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Battle Torn: Examining The Success And Slouch Of Battlefield 3 - Part 1
by MichaelVaughn Green on 11/03/11 01:23:00 pm   Featured Blogs

The following blog post, unless otherwise noted, was written by a member of Gamasutra’s community.
The thoughts and opinions expressed are those of the writer and not Gamasutra or its parent company.


Note: This article is not a personal review or evaluation of Battlefield 3. Rather it is an examination of how well Battlefield 3 can succeed against its direct competitor, Call of Duty: Modern Warfare 3.

Battlefield 3 can now be named EA’s fastest selling game to date. As of last week gamers have purchased 5 million copies of the 10 million units that were shipped to retailers and other distribution channels[1].

Selling 1 million copies, let alone 5 million, is a feat not easily obtained. Battlefield will no doubt be named as October’s best-selling game. With a current (as of 11/02/2011) Metacritic score of 90, EA’s latest military shooter has garnered a heap of praise from game reviewers. It is also the flagship title for EA’s online distribution channel, Origin.



Despite its healthy sales numbers and critical acclaim, Battlefield 3’s “success” might be overlooked if it can’t succeed in toppling Activision’s annual Call of Duty release. This article will highlight 4 problematic issues that may hinder the "success" of Battlefield 3.

1.) Company trash talk

2.) Single Player Campaign

3.) Online Distribution Channels

4.) Sale Numbers and Review Scores


Trash Talking Yo

In May of this year EA’s CEO John Riccitello began to ramp up his criticism of Activision and MOW3, believing that DICE could develop a far-more superior game.

"We know we have a big competitor," he stated. "But head-to-head with Call of Duty in Q3, we have the superior game engine, a superior development studio, and a flat out superior game. Our goal is to significantly gain share in the huge FPS category and to put the other team on defense." [2]

This was before Activision had announced Modern Warfare 3 for 2011 or a public showing of the game in action. In earnest many critics and gamers were gushing over Battlefield's amazing visuals in action with DICE’s new Frostbite engine. Unfortunately  Riccitello would not let the game speak for itself and continued using his bull horn against the competition.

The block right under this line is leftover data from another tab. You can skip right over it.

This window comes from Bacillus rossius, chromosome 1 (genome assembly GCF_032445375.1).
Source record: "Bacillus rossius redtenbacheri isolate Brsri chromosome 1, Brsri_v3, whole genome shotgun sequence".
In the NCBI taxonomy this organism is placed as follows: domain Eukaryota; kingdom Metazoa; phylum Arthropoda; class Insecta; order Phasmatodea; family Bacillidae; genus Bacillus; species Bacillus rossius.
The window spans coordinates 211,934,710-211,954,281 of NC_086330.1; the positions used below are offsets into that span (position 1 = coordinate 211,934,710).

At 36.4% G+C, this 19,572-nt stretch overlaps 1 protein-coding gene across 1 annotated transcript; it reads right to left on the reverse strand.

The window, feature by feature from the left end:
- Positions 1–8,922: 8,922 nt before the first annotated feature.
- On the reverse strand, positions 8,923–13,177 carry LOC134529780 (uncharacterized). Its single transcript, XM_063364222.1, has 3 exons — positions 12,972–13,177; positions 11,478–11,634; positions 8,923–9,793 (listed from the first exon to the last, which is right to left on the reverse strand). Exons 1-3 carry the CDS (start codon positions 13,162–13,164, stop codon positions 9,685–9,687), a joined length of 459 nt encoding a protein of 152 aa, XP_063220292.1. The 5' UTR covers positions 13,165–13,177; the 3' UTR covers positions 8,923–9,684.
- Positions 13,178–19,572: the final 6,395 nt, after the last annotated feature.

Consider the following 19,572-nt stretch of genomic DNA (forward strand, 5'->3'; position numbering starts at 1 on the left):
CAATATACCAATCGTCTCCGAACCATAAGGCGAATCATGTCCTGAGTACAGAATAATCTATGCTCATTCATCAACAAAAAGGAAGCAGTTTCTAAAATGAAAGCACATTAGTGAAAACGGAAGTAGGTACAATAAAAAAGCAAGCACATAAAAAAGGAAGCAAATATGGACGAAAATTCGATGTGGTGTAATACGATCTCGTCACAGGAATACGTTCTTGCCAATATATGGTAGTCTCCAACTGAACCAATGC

"So I do think, though, that we've got the better game, the better tack. And if you think about your readership, it's got a concentration of people that might tell the difference between a good game and a bad game. We're going to do really well there.”[3]

Everyone enjoys a good feud; it helps strengthen brands and innovate new ideas on how these games should be designed and produced. However, this is one of the few issues that could lead to Battlefield’s downfall. We have all seen various games fail to live up the PR hype-machine, but none have had to compete with the behemoth that is Call of Duty. What would it take to succeed in out-performing COD; a better multi-player system, a more meaningful campaign experience, better community engagement? What does it take? If any military FPS game hopes to outperform the success of COD every design aspect has to be carefully developed and executed. Even its single player component.


Strike 1: A Campaign

If you have read most reviews of Battlefield 3 you've noticed that there is one critique that remains constant; the campaign isn’t so great. Personally, I have only played COD 2,4, MW2, and Black Ops; while not enjoying all of the narrative elements of these game, it is fair to say that the campaigns were enjoyable and often times extremely well designed. Players enjoyed these experiences and promoted water cooler discussions. It seems that DICE has missed the mark with BF 3’s campaign. Jim Rossingnoi of Rock, Paper, Shotgun states that the campaign, “doesn’t work too hard to sustain the incredibly pretty illusion it establishes. It suffers from many of the worst aspects of scripted games.”[4]


Additionally, this is the first Battlefield game to have a campaign (excluding the Bad Company series), possibly developed because of market expectations. Certainly COD’s success is largely due to its devotion to evolving the FPS multiplayer experience. BF 3's campaign suffers from typical military tropes, boring combat scenarios, and meaningless quick time events. This sophomoric attempt is an unfortunate  misstep for the series. But as Rossingnoi and many other critics have pointed out, “for those of us who actually give a damn about FPS games, that isn’t what matters. What matters is what happens with the multiplayer.”


I’ll concede that Battlefield’s true success will be determined with its multiplayer. But if your publisher’s CEO is out on the town hailing superiority, I think players would and should expect a similar COD campaign experience. Why even bother with a campaign at all if you are only providing a watershed moment of what players have come to expect from a FPS military excursion? Would it have been harder to market without it? Did EA marketing strong arm DICE into developing the campaign? Surely developers had to have had their concerns with the presentation of the campaign when compared to the COD franchise? Based on numerous critiques is it seems that the campaign may be an unfortunate stain on an otherwise praised and acclaimed multiplayer experience.


PC Concentrate: Origin and Battlelog